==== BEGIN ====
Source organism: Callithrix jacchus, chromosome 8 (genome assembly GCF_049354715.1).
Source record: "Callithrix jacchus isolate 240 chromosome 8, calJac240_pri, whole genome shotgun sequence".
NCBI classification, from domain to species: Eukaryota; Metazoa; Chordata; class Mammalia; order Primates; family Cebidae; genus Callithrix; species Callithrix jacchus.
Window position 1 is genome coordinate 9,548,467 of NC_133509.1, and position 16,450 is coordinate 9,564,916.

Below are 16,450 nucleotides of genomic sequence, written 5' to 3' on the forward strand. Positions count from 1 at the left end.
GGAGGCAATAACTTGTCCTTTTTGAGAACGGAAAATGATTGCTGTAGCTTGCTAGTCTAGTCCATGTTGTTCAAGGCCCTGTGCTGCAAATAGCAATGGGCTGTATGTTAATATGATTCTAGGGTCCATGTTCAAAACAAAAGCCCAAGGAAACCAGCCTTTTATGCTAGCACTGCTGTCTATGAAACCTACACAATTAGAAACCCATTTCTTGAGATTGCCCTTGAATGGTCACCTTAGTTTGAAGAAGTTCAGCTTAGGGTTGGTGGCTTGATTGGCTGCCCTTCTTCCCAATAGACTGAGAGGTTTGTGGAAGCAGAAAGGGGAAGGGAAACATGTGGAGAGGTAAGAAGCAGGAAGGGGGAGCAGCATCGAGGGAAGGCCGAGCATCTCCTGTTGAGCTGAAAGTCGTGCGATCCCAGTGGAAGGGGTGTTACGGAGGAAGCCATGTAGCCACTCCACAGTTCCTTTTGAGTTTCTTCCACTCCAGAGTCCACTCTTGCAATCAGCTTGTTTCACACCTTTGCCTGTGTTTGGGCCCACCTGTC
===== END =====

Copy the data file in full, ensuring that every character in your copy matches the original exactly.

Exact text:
Source organism: Callithrix jacchus, chromosome 8 (genome assembly GCF_049354715.1).
Source record: "Callithrix jacchus isolate 240 chromosome 8, calJac240_pri, whole genome shotgun sequence".
NCBI classification, from domain to species: Eukaryota; Metazoa; Chordata; class Mammalia; order Primates; family Cebidae; genus Callithrix; species Callithrix jacchus.
Window position 1 is genome coordinate 9,548,467 of NC_133509.1, and position 16,450 is coordinate 9,564,916.

Below are 16,450 nucleotides of genomic sequence, written 5' to 3' on the forward strand. Positions count from 1 at the left end.
GGAGGCAATAACTTGTCCTTTTTGAGAACGGAAAATGATTGCTGTAGCTTGCTAGTCTAGTCCATGTTGTTCAAGGCCCTGTGCTGCAAATAGCAATGGGCTGTATGTTAATATGATTCTAGGGTCCATGTTCAAAACAAAAGCCCAAGGAAACCAGCCTTTTATGCTAGCACTGCTGTCTATGAAACCTACACAATTAGAAACCCATTTCTTGAGATTGCCCTTGAATGGTCACCTTAGTTTGAAGAAGTTCAGCTTAGGGTTGGTGGCTTGATTGGCTGCCCTTCTTCCCAATAGACTGAGAGGTTTGTGGAAGCAGAAAGGGGAAGGGAAACATGTGGAGAGGTAAGAAGCAGGAAGGGGGAGCAGCATCGAGGGAAGGCCGAGCATCTCCTGTTGAGCTGAAAGTCGTGCGATCCCAGTGGAAGGGGTGTTACGGAGGAAGCCATGTAGCCACTCCACAGTTCCTTTTGAGTTTCTTCCACTCCAGAGTCCACTCTTGCAATCAGCTTGTTTCACACCTTTGCCTGTGTTTGGGCCCACCTGTC